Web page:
Although there have been many challenges, the COVID-19 pandemic has also generated several opportunities for female entrepreneurs. For instance, the virus outbreak highlighted women’s ability to lead under extraordinary circumstances. As the monumental loss of lives and livelihoods was being experienced worldwide, female world leaders such as Prime Minister Jacinda Ardern of New Zealand, Prime Minister Sanna Marin of Finland, Chancellor Angela Merkel of Germany and the President of the Republic of China (Taiwan), Tsai Ing-Wen, presided over some of the most successful efforts in containing the virus while instilling order, assurance, trust and calm across their respective economies. The implication of this is paramount; it demonstrates the untapped value of women as leaders and also provided prominent role models at a pivotal moment in world history. In addition, almost half of female entrepreneurs (48,7%) around the world report being driven by a desire to contribute to the greater societal good.5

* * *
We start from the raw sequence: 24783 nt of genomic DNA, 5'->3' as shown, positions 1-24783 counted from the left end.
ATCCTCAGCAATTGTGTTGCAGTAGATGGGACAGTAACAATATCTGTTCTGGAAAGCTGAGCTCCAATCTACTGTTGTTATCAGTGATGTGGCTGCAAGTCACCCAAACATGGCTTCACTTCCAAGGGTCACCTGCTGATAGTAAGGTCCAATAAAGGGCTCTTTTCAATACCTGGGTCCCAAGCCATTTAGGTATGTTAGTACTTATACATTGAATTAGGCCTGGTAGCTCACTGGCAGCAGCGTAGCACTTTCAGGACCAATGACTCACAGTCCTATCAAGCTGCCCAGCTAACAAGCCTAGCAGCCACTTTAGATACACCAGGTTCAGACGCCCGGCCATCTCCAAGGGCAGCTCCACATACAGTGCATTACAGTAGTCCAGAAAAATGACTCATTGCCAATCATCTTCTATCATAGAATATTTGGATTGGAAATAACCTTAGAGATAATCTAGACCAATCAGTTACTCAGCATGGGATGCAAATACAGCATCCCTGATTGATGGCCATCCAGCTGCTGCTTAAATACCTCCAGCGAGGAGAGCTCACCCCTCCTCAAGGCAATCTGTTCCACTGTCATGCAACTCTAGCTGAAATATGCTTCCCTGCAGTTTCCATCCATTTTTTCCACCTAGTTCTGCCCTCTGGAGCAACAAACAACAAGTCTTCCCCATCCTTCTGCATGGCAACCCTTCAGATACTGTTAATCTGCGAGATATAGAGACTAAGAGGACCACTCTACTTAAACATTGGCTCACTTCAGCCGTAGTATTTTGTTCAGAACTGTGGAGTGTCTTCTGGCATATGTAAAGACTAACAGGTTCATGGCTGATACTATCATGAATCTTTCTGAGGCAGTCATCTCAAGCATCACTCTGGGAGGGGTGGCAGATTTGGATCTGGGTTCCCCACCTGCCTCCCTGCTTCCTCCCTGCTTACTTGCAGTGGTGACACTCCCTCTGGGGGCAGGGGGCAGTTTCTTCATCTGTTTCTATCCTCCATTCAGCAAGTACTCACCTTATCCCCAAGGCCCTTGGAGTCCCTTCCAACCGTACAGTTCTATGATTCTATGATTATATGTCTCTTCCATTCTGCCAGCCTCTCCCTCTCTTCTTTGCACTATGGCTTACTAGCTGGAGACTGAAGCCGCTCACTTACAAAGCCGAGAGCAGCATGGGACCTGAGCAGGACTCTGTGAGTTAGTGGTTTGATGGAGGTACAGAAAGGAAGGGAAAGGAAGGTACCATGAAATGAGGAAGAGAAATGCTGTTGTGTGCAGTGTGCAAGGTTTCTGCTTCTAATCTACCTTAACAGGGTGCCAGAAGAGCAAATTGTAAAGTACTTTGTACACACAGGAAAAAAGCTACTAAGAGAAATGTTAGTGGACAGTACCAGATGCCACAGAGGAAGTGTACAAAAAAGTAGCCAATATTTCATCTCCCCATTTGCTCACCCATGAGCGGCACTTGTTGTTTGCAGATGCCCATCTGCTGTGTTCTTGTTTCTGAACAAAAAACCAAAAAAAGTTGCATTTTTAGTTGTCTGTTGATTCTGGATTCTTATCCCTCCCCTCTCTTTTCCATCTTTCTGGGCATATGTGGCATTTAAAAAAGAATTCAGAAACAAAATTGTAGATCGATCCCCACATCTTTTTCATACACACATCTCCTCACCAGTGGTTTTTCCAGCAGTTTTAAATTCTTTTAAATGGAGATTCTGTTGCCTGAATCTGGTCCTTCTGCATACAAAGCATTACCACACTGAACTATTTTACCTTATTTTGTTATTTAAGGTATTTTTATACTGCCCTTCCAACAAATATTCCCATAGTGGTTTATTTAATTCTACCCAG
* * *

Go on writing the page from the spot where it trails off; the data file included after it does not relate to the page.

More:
As a result of the pandemic, some women business owners are already reacting to our new world of work with renewed confidence and adaptability, tapping into new business opportunities or realigning their business models to cater to new consumer behaviour and local or global needs. According to the Mastercard Index, 42% of women-owned businesses have shifted to a digital business model, 37% are developing an area of business to meet local or global needs, and 34% have identified new business opportunities since the pandemic. They indicate that the ‘desire to transform and be nimble has strengthened women business owners’ resilience and this will certainly be needed in helping their economies on the path to recovery’.6 The pandemic has also presented new business opportunities for women, especially in terms of online shopping and services, ensuring access to technology or digital solutions, affordable data and modern trade.